Study: 3 Causes of Medical Errors Due to Language Barriers

Share on Facebook

 

A new study published in the Journal for Healthcare Quality identified high-risk clinical situations where medical errors are most likely to occur among limited English proficiency patients and investigates tools that can help prevent those situations.

The study assessed two new evidence-based Agency for Healthcare Research and Quality tools for limited English proficiency patient safety. The tools are "Improving Patient Safety Systems for Limited English Proficient Patients: A Guide for Hospitals," which contains recommendations to improve detection and prevention of medical errors across diverse populations, and "TeamSTEPPS Enhancing Safety for Patients with Limited English Proficiency Module," which trains staff to improve safety through team communication and incorporating interpreters in the care process.

Sign up for our FREE E-Weekly for more coverage like this sent to your inbox!

Three common causes of medical errors due to insufficient patient language proficiency were identified, including:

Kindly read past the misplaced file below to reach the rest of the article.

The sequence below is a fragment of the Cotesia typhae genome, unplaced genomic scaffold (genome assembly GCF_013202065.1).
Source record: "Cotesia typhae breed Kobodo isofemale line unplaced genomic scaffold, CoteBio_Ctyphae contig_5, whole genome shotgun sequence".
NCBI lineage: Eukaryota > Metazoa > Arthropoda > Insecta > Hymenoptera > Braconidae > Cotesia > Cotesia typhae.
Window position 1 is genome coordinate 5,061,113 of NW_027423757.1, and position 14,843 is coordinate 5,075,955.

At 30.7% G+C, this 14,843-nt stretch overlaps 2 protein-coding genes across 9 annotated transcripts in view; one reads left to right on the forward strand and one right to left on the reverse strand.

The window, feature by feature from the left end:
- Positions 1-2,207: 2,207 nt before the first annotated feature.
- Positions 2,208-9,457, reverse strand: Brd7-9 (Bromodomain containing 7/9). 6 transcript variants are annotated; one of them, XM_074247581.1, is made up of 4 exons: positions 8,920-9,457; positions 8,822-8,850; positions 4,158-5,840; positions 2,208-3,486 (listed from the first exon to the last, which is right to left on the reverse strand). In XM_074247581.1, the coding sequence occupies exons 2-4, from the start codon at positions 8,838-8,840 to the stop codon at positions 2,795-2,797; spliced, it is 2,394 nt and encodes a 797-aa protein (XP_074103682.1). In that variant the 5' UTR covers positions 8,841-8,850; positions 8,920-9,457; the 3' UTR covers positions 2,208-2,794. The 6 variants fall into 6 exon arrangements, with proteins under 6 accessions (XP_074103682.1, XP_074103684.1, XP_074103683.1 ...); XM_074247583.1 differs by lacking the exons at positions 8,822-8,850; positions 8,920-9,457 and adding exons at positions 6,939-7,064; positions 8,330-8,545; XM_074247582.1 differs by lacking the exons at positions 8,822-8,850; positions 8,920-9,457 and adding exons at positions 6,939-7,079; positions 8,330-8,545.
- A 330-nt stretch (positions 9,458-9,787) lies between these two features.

1. Use of family members, friends or non-qualified staff as interpreters.
2. Clinicians with basic foreign language skill who try to communicate without using qualified interpreters.
3. Cultural beliefs and traditions that effect healthcare delivery.

Also, situations in which medical errors were most likely to occur because of language barriers include medication reconciliation, patient discharge and the informed consent process.

"Both tools were found to be implementable, acceptable to their audiences and conducive to learning. Further research on the impact of the combined use of the guide and module would shed light on their value as a multifaceted intervention," noted the study authors.

More Articles on Quality:

Despite Guidelines, Antibiotics Prescribed at High Rate for Bronchitis
New Pathogen-Identification Method Leads to Cost Savings: Study
Kaiser South Sacramento Patients Potentially Exposed to Whooping Cough

 

© Copyright ASC COMMUNICATIONS 2012. Interested in LINKING to or REPRINTING this content? View our policies by clicking here.

 

New From Becker's Infection Control & Clinical Quality

What is the cost of defensive medicine?

Read Now


Patient Safety Tools & Resources Database